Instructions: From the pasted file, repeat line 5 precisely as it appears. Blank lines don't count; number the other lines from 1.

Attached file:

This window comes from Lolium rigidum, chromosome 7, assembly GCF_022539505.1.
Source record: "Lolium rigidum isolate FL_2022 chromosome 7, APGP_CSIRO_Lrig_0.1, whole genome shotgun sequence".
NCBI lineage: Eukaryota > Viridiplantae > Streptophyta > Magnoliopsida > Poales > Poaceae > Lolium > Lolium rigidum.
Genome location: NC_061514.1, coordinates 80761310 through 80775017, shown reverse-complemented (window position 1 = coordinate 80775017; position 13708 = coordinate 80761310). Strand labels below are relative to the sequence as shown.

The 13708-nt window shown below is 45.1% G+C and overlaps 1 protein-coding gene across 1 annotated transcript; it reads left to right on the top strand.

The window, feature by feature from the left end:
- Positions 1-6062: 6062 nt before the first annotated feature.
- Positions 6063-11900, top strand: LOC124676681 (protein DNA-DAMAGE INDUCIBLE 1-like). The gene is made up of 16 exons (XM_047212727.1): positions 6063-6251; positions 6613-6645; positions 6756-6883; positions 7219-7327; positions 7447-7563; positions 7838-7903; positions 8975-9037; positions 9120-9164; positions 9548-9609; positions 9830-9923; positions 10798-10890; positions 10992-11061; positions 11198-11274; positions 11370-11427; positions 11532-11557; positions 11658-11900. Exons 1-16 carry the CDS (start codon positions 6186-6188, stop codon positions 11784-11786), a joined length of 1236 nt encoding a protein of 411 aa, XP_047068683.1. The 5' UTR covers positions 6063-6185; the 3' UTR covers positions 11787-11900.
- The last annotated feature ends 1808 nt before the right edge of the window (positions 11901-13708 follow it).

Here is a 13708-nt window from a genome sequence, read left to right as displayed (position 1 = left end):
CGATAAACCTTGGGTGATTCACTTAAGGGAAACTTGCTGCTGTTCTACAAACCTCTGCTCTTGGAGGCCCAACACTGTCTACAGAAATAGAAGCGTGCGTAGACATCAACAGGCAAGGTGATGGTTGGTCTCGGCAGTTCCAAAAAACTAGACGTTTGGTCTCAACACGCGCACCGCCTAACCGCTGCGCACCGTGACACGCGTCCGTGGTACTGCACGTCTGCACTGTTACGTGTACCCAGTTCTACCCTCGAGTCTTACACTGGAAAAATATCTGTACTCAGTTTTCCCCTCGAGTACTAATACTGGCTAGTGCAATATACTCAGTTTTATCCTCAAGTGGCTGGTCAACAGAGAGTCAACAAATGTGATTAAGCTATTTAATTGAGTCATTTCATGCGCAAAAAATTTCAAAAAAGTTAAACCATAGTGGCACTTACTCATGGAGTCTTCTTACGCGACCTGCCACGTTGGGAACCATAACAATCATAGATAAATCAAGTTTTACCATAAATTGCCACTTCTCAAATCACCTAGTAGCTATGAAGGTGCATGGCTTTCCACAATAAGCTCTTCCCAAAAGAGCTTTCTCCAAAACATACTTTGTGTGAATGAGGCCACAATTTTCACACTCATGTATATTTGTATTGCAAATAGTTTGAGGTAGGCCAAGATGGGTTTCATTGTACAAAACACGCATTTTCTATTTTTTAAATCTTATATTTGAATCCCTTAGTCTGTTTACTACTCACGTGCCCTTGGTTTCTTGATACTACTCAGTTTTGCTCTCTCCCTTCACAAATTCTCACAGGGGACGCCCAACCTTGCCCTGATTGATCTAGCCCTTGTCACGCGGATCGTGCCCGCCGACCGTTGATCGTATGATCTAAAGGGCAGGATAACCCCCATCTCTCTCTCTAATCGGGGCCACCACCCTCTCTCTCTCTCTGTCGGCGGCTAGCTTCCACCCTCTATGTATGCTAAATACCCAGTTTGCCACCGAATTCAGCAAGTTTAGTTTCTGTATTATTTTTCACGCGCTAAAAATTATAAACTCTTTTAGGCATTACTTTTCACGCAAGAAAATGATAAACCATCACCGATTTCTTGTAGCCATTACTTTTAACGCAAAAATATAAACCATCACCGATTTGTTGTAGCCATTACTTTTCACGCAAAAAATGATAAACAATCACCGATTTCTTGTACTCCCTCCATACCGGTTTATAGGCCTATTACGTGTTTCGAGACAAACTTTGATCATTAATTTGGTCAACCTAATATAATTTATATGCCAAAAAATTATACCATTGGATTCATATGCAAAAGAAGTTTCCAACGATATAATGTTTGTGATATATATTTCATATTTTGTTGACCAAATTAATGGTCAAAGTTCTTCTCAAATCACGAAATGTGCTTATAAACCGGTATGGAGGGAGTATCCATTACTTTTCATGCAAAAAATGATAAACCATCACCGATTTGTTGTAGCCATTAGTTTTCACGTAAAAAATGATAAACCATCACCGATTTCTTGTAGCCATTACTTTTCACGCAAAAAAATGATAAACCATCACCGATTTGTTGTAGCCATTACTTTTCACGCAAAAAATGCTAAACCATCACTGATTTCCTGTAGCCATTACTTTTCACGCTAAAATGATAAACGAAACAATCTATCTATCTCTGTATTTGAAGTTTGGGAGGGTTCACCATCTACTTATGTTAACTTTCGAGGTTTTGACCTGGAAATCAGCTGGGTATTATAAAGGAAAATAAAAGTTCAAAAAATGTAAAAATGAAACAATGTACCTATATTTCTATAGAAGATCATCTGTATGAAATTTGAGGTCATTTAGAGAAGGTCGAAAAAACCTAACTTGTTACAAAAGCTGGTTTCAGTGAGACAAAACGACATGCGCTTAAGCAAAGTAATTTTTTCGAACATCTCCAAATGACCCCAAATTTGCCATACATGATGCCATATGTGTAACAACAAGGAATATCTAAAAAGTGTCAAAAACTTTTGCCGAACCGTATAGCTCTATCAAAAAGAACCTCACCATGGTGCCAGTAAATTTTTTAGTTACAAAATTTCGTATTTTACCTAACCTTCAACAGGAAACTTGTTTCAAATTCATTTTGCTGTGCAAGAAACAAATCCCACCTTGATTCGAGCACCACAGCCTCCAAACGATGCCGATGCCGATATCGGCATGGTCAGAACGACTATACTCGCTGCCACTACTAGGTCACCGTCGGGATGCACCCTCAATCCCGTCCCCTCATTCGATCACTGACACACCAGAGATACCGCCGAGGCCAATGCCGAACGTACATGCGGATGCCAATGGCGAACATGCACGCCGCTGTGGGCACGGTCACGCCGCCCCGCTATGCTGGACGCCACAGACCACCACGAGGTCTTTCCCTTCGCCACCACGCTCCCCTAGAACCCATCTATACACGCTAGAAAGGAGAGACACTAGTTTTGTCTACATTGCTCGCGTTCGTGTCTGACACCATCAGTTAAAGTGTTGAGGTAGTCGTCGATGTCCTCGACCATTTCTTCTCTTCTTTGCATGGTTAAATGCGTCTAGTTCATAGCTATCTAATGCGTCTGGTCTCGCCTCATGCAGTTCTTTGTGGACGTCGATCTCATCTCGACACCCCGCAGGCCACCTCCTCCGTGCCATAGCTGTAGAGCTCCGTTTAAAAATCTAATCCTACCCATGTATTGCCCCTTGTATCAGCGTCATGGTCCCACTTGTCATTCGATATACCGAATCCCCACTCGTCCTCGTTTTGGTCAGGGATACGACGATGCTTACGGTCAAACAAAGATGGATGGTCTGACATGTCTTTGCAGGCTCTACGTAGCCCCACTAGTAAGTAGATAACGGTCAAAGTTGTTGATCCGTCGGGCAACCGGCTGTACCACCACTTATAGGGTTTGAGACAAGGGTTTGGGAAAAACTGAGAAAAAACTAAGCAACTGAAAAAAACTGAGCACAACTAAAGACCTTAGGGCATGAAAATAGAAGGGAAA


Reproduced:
The 13708-nt window shown below is 45.1% G+C and overlaps 1 protein-coding gene across 1 annotated transcript; it reads left to right on the top strand.